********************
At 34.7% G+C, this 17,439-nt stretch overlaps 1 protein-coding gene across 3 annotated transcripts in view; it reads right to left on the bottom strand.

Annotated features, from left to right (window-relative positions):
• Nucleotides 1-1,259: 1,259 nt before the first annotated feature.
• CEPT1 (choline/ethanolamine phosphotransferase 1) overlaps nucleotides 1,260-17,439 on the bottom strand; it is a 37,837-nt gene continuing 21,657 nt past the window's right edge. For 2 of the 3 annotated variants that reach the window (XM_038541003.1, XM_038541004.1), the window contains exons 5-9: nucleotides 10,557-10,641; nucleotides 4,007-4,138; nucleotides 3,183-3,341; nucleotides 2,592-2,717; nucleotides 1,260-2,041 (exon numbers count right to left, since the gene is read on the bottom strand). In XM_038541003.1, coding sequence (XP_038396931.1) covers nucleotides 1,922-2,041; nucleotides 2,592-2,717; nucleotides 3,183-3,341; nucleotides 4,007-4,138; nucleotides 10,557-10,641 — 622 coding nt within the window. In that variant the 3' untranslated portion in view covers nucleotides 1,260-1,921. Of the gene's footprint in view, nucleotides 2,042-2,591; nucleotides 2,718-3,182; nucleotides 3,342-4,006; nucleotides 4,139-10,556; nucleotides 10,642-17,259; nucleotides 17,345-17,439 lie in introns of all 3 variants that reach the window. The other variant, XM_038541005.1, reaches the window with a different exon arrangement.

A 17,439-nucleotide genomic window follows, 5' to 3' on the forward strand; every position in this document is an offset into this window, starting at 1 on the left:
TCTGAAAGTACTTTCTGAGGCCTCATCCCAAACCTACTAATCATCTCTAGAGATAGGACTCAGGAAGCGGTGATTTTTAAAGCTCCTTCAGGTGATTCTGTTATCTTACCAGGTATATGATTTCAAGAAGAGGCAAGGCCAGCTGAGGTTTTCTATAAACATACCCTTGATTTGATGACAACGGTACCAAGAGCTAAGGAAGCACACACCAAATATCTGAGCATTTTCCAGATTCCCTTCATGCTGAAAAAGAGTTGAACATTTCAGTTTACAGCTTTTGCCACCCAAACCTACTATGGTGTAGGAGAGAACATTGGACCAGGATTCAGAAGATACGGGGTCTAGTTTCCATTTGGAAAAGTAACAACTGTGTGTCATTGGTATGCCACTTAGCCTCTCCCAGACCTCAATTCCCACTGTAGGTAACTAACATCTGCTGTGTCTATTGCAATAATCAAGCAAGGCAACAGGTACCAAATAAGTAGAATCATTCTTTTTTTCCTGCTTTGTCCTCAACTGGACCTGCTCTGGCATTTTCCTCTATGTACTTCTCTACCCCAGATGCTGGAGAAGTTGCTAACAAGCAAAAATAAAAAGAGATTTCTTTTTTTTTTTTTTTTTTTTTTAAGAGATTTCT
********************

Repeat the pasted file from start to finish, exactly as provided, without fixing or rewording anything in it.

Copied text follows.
At 34.7% G+C, this 17,439-nt stretch overlaps 1 protein-coding gene across 3 annotated transcripts in view; it reads right to left on the bottom strand.

Annotated features, from left to right (window-relative positions):
• Nucleotides 1-1,259: 1,259 nt before the first annotated feature.
• CEPT1 (choline/ethanolamine phosphotransferase 1) overlaps nucleotides 1,260-17,439 on the bottom strand; it is a 37,837-nt gene continuing 21,657 nt past the window's right edge. For 2 of the 3 annotated variants that reach the window (XM_038541003.1, XM_038541004.1), the window contains exons 5-9: nucleotides 10,557-10,641; nucleotides 4,007-4,138; nucleotides 3,183-3,341; nucleotides 2,592-2,717; nucleotides 1,260-2,041 (exon numbers count right to left, since the gene is read on the bottom strand). In XM_038541003.1, coding sequence (XP_038396931.1) covers nucleotides 1,922-2,041; nucleotides 2,592-2,717; nucleotides 3,183-3,341; nucleotides 4,007-4,138; nucleotides 10,557-10,641 — 622 coding nt within the window. In that variant the 3' untranslated portion in view covers nucleotides 1,260-1,921. Of the gene's footprint in view, nucleotides 2,042-2,591; nucleotides 2,718-3,182; nucleotides 3,342-4,006; nucleotides 4,139-10,556; nucleotides 10,642-17,259; nucleotides 17,345-17,439 lie in introns of all 3 variants that reach the window. The other variant, XM_038541005.1, reaches the window with a different exon arrangement.

A 17,439-nucleotide genomic window follows, 5' to 3' on the forward strand; every position in this document is an offset into this window, starting at 1 on the left:
TCTGAAAGTACTTTCTGAGGCCTCATCCCAAACCTACTAATCATCTCTAGAGATAGGACTCAGGAAGCGGTGATTTTTAAAGCTCCTTCAGGTGATTCTGTTATCTTACCAGGTATATGATTTCAAGAAGAGGCAAGGCCAGCTGAGGTTTTCTATAAACATACCCTTGATTTGATGACAACGGTACCAAGAGCTAAGGAAGCACACACCAAATATCTGAGCATTTTCCAGATTCCCTTCATGCTGAAAAAGAGTTGAACATTTCAGTTTACAGCTTTTGCCACCCAAACCTACTATGGTGTAGGAGAGAACATTGGACCAGGATTCAGAAGATACGGGGTCTAGTTTCCATTTGGAAAAGTAACAACTGTGTGTCATTGGTATGCCACTTAGCCTCTCCCAGACCTCAATTCCCACTGTAGGTAACTAACATCTGCTGTGTCTATTGCAATAATCAAGCAAGGCAACAGGTACCAAATAAGTAGAATCATTCTTTTTTTCCTGCTTTGTCCTCAACTGGACCTGCTCTGGCATTTTCCTCTATGTACTTCTCTACCCCAGATGCTGGAGAAGTTGCTAACAAGCAAAAATAAAAAGAGATTTCTTTTTTTTTTTTTTTTTTTTTTAAGAGATTTCT